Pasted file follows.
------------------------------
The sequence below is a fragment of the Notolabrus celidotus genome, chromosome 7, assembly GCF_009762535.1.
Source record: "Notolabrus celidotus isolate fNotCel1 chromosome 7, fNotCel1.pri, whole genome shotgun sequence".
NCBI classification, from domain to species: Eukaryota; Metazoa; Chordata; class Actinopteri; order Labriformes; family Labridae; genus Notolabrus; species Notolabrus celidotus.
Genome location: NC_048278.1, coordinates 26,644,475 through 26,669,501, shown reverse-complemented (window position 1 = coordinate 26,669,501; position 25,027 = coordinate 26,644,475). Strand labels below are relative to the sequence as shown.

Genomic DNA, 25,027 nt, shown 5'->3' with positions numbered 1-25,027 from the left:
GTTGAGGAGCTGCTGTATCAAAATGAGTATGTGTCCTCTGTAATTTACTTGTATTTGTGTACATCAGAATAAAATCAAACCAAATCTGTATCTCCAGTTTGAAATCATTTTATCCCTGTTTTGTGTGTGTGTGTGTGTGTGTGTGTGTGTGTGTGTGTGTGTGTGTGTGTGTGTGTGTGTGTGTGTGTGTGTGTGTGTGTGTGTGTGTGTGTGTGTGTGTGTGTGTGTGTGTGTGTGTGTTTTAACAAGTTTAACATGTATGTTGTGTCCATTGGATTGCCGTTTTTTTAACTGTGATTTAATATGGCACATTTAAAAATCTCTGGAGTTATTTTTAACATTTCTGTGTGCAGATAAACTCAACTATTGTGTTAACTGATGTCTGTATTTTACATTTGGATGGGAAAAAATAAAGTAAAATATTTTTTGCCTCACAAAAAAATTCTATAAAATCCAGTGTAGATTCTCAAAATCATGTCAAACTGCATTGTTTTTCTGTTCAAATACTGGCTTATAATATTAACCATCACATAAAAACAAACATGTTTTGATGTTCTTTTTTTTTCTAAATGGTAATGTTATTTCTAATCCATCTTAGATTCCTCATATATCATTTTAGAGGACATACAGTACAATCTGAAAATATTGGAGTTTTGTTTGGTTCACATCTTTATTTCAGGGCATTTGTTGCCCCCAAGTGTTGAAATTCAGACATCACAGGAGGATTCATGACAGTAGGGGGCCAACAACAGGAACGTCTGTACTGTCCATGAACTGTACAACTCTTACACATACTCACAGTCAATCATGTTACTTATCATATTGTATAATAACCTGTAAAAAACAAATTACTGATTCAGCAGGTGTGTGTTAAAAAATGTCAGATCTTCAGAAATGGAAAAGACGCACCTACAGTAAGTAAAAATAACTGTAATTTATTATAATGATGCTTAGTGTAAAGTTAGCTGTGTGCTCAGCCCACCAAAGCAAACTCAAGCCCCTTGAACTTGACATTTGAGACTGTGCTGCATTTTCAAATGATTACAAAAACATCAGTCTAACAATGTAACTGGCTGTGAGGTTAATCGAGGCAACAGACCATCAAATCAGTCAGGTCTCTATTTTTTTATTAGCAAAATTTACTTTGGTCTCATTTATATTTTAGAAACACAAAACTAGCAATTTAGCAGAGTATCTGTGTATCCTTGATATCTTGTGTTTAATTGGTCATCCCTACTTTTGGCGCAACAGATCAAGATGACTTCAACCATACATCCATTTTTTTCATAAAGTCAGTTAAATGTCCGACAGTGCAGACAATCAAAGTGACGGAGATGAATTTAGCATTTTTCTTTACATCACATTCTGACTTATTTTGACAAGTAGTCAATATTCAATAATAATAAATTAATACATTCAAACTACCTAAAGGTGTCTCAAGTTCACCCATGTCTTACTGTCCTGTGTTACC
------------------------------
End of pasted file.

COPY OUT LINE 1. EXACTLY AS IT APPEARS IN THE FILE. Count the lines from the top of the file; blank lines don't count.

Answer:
The sequence below is a fragment of the Notolabrus celidotus genome, chromosome 7, assembly GCF_009762535.1.